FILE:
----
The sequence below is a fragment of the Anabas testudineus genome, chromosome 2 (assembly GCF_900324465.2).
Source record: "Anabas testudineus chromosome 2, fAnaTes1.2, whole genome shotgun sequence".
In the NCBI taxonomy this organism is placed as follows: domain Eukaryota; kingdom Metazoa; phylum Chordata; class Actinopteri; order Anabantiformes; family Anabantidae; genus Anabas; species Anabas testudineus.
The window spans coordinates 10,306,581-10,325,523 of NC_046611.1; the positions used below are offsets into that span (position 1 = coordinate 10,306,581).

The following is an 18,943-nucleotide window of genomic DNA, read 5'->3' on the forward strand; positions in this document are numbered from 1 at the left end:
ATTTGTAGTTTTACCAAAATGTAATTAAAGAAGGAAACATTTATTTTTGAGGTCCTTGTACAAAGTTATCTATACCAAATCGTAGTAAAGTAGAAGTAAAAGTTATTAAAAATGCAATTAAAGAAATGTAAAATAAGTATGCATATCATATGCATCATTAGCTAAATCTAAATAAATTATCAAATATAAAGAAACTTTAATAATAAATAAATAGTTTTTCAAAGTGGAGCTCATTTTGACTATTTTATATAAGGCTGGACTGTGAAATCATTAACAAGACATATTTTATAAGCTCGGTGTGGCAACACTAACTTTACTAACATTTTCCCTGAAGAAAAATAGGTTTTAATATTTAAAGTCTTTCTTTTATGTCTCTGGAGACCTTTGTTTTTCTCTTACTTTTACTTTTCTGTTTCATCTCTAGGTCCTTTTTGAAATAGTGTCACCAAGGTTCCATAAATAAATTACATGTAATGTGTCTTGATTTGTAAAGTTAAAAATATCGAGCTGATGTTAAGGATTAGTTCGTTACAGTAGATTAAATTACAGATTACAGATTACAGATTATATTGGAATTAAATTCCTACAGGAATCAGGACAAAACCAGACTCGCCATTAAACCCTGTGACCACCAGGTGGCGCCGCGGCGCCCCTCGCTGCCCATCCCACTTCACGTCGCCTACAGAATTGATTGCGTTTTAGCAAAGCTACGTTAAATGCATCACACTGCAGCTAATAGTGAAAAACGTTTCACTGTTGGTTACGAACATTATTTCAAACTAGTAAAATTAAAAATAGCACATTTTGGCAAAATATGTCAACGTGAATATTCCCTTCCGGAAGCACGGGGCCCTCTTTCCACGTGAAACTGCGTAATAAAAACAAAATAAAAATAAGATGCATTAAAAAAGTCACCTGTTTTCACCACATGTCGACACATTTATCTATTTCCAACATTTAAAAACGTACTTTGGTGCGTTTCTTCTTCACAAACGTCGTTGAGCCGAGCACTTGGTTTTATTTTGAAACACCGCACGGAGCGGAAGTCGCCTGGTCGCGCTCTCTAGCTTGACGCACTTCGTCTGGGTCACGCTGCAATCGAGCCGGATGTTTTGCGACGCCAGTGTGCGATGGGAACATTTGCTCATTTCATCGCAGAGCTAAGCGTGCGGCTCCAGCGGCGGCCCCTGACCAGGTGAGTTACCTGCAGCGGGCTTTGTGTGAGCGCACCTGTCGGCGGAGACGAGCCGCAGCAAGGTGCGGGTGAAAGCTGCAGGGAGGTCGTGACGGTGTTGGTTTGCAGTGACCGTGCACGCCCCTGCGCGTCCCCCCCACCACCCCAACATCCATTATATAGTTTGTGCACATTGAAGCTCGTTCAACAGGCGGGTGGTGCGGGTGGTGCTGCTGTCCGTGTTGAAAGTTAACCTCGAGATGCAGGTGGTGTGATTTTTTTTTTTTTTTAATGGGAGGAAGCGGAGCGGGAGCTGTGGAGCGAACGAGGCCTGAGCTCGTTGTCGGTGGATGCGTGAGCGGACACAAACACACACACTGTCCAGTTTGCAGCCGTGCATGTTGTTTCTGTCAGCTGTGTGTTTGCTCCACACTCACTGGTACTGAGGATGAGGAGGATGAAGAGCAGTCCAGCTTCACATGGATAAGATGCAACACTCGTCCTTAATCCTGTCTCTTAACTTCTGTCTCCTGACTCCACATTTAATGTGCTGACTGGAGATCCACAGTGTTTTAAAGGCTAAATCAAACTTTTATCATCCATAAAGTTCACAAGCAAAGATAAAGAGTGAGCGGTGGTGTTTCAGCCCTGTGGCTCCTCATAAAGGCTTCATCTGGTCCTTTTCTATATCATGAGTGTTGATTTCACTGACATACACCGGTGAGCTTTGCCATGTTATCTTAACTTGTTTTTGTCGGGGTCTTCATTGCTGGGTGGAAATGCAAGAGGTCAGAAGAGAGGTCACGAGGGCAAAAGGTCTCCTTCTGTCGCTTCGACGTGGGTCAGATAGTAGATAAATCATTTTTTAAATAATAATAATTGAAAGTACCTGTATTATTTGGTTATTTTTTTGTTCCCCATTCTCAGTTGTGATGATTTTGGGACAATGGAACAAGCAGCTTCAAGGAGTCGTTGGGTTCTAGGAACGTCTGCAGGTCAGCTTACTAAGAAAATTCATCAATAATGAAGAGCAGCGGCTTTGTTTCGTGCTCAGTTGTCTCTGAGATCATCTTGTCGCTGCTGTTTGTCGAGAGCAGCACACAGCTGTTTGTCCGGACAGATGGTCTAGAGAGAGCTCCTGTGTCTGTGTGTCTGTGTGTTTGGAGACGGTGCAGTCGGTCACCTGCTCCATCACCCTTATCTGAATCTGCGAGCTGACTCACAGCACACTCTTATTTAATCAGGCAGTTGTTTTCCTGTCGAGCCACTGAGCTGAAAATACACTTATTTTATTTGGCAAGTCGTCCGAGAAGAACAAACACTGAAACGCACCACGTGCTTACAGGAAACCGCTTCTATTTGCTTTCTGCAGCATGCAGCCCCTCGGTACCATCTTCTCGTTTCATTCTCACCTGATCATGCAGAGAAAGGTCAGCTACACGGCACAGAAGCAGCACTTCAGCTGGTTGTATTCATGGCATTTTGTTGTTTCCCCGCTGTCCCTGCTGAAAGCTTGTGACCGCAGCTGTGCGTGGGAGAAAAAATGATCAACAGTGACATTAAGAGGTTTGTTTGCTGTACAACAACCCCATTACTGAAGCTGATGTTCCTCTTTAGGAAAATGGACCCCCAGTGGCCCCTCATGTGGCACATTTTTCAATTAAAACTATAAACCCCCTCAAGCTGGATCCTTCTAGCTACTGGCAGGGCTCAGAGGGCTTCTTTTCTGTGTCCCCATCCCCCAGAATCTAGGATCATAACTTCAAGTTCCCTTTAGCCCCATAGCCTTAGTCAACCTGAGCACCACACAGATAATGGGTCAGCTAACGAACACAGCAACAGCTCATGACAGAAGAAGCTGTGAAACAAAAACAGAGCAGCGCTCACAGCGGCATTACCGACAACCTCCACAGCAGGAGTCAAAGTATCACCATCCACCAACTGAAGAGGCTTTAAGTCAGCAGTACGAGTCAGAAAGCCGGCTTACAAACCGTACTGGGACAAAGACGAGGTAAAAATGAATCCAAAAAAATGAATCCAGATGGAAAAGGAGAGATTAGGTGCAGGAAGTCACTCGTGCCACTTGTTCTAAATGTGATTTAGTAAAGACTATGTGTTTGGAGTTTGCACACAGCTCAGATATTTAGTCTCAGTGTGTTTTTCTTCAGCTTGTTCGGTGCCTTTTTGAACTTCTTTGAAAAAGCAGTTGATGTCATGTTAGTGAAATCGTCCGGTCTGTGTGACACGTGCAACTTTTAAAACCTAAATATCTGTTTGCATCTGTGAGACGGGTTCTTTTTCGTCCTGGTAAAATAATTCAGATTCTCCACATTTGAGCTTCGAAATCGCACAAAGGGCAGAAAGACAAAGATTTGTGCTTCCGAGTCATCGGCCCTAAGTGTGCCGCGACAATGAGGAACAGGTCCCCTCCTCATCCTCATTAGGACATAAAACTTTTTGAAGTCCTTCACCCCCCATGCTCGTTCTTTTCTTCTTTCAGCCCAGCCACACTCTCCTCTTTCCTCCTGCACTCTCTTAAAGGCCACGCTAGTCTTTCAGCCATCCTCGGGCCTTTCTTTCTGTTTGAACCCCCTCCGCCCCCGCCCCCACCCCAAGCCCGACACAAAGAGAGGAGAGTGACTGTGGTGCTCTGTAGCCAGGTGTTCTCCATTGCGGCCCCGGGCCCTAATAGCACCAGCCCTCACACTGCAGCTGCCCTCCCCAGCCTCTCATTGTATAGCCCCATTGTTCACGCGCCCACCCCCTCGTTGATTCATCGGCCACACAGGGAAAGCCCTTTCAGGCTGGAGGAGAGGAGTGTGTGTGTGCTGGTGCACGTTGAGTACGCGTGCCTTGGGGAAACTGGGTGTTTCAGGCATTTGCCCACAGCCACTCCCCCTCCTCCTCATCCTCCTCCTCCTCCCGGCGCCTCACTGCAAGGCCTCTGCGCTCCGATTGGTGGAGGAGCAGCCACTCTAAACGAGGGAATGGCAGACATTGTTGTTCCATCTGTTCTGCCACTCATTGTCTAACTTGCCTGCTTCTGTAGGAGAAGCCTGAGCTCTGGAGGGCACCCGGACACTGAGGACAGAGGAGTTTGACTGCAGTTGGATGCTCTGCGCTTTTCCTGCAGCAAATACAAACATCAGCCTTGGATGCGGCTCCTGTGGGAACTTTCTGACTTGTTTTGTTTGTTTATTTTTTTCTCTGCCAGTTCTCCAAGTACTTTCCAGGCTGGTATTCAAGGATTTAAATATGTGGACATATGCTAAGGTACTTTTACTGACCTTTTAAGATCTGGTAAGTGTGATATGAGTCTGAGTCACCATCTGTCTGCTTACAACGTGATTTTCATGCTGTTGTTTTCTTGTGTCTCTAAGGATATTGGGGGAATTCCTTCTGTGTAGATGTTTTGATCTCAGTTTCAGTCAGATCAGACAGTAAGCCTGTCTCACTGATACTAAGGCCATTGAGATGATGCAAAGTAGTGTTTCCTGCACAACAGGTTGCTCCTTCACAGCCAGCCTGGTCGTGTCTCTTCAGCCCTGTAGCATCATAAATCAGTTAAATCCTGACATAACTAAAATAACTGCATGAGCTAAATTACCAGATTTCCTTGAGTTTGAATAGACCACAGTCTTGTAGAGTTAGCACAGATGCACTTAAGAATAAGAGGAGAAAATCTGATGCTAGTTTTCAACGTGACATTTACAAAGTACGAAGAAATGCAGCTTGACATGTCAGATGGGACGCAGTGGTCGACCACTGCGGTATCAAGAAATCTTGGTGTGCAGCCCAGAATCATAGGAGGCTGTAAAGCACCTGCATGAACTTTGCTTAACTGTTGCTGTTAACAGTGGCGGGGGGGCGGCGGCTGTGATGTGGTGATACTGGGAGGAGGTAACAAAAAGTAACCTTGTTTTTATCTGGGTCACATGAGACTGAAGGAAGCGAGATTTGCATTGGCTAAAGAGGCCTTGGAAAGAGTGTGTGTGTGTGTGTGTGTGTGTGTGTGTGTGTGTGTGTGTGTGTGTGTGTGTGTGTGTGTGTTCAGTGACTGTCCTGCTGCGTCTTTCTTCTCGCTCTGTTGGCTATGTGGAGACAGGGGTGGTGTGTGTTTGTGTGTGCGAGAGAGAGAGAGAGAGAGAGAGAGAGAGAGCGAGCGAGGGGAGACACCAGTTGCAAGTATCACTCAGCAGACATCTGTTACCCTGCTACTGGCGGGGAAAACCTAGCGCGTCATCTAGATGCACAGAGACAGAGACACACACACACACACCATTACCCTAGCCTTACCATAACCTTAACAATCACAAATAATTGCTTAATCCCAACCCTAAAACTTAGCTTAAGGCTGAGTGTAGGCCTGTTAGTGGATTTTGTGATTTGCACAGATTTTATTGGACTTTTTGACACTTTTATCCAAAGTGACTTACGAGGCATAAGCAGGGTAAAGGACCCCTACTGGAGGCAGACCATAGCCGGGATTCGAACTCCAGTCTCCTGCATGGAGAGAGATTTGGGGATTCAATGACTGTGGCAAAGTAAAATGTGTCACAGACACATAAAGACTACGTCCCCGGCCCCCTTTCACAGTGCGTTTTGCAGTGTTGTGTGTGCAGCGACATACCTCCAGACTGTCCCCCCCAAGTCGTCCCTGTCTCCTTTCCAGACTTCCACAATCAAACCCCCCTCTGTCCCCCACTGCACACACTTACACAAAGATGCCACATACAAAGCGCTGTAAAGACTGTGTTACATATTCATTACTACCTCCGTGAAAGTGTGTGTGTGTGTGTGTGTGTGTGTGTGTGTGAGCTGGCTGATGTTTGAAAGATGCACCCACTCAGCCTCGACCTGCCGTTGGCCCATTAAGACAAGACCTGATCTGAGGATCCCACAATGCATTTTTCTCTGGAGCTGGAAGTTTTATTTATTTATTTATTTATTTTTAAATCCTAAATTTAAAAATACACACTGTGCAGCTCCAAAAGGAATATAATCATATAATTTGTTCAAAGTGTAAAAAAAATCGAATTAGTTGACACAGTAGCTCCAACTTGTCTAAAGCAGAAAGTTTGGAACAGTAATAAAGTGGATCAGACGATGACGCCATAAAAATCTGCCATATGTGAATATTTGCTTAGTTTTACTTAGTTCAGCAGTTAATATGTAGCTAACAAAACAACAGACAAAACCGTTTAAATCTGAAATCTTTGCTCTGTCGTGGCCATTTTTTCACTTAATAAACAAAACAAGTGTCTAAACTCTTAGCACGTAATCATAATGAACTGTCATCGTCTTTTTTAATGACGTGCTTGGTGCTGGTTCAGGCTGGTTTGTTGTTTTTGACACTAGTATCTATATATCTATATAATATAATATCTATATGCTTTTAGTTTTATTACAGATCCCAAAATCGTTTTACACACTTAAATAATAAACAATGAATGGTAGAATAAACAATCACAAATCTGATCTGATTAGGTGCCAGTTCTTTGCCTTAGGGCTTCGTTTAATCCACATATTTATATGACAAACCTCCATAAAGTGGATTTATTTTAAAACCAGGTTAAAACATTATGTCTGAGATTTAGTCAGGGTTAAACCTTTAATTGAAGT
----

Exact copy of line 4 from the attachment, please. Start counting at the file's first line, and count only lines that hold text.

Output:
The window spans coordinates 10,306,581-10,325,523 of NC_046611.1; the positions used below are offsets into that span (position 1 = coordinate 10,306,581).